What is Stokes’ Law
Stokes’ law is a mathematical equation for the drag force experienced by small spherical particles passing through a viscous fluid medium. It deals with the resistive (friction) force applied to a body under the action of gravity as it is dropped into a fluid – liquid or air.
Historically, Stokes’ law has been named after Anglo-Irish physicist and mathematician George Gabriel Stokes after he derived the expression for drag force in 1851.
Stokes’ Law Equation
According to Stokes’ law, the drag force Fd experience by a spherical particle flowing through a viscous fluid is,
Formula: Fd = 6πηrv
η is the viscosity of the fluid
r is the radius of the particle
v is the velocity of the particle relative to the fluid
Unit: Newton or N
Assumption of Stokes’ Law
Stokes’ law is valid under the following conditions.
- Particles must be solid, smooth, and spherical.
- Particles must be of uniform density.
- Particles must be sufficiently large (>0.001mm) as compared to molecules of fluid so that the thermal (Brownian) motion of the fluid molecules does not affect the particles.
- Particles should not interfere with each other during the fall.
- The suspension should not have any turbulence, i.e., the flow must be laminar.
Derivation of Stokes’ Law
Stokes’ law can be derived using dimensional analysis. Consider the forces acting on a spherical particle as it sinks through a liquid column under the action of gravity. The viscous drag force Fd acting on the particle is proportional to the following factors.
- Radius of the sphere, r
- Viscosity of the fluid, η
- Velocity of the particle, v
This proportionality can be represented as,
Fd ∝ ηa rb vc
Replacing the proportionality sign with the equality sign,
Fd = k ηa rb vc
Where k is the dimensionless proportionality constant
Writing the above equation in terms of dimensions,
[MLT-2] = [ML-1T-1]a [L]b [LT-1]c
Or, [MLT-2] = Ma L-a+b+c T-a-c
Equating the superscripts of mass, length, and time on both sides.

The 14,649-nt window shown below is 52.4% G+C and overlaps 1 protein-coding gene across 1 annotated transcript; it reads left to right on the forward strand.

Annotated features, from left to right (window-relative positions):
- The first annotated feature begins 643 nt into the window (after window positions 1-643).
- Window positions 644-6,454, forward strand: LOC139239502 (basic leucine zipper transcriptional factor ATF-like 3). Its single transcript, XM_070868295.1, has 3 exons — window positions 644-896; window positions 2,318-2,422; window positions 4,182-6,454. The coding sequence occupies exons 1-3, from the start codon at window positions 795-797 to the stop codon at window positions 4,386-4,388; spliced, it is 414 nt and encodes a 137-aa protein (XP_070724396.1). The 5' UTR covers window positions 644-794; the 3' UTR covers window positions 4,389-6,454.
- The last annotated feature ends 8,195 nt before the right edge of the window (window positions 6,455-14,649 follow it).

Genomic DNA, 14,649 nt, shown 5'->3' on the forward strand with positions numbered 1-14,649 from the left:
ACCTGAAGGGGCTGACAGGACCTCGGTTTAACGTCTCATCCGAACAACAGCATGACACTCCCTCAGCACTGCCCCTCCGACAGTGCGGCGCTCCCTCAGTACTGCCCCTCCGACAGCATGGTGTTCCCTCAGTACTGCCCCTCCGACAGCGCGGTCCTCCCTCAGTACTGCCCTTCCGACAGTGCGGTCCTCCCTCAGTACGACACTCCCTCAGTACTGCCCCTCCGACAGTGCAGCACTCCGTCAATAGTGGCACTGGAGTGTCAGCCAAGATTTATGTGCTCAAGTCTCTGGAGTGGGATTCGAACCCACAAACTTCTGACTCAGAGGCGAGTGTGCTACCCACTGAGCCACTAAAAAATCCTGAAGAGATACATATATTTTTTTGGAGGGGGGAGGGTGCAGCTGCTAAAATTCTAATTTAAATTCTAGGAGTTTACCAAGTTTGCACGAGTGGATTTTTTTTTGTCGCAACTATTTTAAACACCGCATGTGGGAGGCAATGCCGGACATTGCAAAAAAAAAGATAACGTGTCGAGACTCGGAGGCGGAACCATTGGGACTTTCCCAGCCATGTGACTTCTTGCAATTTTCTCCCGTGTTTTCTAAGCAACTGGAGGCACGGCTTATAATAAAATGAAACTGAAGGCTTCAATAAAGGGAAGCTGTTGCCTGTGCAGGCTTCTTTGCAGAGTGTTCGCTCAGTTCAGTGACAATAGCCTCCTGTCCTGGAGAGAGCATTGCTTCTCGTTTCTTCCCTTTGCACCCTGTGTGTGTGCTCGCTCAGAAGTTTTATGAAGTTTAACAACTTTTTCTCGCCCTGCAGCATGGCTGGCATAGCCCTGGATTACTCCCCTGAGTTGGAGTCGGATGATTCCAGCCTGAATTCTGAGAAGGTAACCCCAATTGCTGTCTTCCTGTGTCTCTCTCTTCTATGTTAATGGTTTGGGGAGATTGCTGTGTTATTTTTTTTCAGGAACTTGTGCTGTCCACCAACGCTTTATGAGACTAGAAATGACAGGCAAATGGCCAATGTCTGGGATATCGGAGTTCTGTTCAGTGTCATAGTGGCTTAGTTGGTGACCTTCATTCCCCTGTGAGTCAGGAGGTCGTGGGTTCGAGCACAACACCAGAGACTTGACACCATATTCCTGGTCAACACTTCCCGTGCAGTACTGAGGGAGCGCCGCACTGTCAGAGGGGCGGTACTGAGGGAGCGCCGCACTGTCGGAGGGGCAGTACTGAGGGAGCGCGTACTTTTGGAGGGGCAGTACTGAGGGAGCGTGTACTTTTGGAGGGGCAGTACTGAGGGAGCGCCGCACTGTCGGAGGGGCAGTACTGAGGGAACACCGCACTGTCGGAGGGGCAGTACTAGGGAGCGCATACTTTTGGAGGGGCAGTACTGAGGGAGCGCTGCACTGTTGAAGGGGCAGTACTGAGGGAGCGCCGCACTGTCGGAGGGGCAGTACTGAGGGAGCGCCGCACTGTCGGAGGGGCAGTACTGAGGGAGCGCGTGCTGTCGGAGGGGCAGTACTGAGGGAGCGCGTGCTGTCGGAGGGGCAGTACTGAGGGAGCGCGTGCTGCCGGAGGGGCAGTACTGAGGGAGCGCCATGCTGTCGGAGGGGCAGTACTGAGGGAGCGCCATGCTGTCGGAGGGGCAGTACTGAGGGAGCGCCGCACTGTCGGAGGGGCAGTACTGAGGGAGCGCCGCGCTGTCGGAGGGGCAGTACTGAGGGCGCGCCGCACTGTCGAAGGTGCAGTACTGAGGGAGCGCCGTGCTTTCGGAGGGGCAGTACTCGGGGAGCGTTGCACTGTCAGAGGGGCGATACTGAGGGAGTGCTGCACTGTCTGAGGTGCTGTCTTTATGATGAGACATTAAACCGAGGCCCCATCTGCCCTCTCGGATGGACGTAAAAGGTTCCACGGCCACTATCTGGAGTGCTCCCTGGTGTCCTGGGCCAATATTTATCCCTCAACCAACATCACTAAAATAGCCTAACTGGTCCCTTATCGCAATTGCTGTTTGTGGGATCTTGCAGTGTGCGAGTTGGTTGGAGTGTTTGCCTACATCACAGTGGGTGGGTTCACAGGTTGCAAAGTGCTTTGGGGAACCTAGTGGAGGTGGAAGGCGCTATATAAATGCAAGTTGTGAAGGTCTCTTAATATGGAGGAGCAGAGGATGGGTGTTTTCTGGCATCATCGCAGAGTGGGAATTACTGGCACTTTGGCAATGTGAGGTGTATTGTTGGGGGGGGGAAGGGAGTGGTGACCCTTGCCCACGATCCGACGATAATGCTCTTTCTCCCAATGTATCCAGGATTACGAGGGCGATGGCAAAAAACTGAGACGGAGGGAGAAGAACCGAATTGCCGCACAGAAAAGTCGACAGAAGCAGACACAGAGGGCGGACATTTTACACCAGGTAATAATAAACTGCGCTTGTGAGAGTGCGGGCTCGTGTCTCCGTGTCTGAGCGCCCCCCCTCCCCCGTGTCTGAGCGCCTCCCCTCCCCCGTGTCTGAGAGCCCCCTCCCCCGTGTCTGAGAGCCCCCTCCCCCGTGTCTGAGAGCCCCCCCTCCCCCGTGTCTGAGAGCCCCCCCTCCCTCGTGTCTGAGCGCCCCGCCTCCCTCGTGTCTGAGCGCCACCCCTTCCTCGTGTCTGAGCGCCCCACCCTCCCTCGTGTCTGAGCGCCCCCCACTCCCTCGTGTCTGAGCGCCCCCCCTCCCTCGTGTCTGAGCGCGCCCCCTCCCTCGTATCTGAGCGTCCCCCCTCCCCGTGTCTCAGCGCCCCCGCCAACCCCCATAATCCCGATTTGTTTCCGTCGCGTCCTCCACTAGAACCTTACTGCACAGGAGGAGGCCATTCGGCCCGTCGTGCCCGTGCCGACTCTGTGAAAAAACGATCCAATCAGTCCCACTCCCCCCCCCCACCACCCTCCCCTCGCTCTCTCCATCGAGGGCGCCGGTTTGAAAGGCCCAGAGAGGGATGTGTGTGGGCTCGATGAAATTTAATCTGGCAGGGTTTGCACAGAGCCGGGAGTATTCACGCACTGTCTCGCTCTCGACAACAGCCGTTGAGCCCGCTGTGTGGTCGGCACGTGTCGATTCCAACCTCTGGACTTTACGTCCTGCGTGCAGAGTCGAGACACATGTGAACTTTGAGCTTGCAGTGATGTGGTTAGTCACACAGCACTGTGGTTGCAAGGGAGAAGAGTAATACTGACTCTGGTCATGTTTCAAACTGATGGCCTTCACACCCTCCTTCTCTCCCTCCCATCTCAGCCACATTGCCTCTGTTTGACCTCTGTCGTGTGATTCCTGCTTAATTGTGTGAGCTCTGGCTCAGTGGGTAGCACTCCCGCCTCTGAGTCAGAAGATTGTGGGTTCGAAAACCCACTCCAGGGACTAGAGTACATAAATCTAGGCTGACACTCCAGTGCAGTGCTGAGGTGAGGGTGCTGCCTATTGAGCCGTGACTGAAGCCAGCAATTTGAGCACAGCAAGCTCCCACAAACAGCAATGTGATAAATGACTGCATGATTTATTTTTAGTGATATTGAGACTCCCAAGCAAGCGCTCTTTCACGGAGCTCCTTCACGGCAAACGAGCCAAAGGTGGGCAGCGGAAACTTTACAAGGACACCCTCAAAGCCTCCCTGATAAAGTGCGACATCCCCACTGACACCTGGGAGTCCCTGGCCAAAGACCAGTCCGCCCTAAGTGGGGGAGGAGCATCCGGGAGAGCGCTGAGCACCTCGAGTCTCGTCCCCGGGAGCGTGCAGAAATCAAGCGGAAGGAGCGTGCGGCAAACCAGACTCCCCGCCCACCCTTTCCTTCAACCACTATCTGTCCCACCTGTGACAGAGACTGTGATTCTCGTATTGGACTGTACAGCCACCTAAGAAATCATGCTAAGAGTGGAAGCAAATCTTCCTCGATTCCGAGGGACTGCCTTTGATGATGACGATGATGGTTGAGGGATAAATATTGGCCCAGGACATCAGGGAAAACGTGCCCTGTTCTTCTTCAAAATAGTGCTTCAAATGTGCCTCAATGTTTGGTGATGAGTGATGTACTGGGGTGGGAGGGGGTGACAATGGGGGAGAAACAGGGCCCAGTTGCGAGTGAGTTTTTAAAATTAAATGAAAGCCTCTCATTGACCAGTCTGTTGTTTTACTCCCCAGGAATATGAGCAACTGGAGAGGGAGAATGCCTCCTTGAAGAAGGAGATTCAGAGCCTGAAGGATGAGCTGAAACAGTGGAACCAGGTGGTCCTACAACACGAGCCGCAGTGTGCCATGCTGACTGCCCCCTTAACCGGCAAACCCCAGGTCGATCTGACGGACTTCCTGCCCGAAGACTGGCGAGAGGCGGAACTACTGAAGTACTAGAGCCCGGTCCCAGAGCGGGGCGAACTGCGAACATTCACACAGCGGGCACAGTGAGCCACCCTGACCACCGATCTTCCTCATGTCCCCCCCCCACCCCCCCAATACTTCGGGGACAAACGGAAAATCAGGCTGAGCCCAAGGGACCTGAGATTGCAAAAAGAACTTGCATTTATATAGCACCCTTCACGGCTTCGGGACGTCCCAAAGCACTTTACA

1 = a
1 = – a + b + c
– 2 = – a – c
Solving the above set of equations.
a = 1
b = 1
c = 1
Fd = k η r v
Experimentally, the value of k was found to be 6π.
Fd = 6πηrv
Stokes’ Law and Settling Velocity
Settling or terminal velocity is the maximum velocity attainable by an object as it falls through the fluid. It occurs when the sum of the forces due to drag and buoyancy is equal to the downward force due to gravity. There is no force on the object at the terminal velocity, and hence, the acceleration is zero. The object moves in a steady state.
By using the drag, buoyant, and gravitational forces, the particle’s terminal velocity is given by the following equation,
vt = (2/9)r2(ρs–ρf)gr2/η
r is the radius of the particle
ρs is the density of the particle
ρf is the density of the fluid
Applications of Stokes’ Law
Stokes’ law is used in falling-sphere viscometer, in which a sphere of known density descends a vertical tube. The terminal velocity can be measured by recording the time and the distance traveled. This device is used to measure the viscosity of a fluid.
Sedimentation is the propensity for particles in suspension to settle out of the fluid as deposits known as sediments. Stokes’ law is essential in understanding the sedimentation of small particles under the force of gravity. It can determine the sedimentation rate, which is the sediment’s terminal velocity.
Stokes’ law can explain the floatation of clouds. Since raindrops are smaller in size, their terminal velocities are small. Therefore, they remain suspended in the air in the form of clouds. As they increase their size, their terminal velocities increase, and they start falling in the form of rain.
When jumping off a plane, a parachute helps a person to slow down and land softly. The reason is that the person with the parachute achieves a terminal velocity.
In Millikan’s oil drop experiment, Stokes’ law is used to determine the electron’s charge.
Limitations of Stokes’ Law
- Some colloidal particles of the same mass fall slower than others due to the difference in the shapes of particles.
- Many fast-falling particles may drag finer particles down along with them.
- Particles greater than 0.08 mm diameter settle quickly and cause turbulence
Article was last reviewed on Friday, July 9, 2021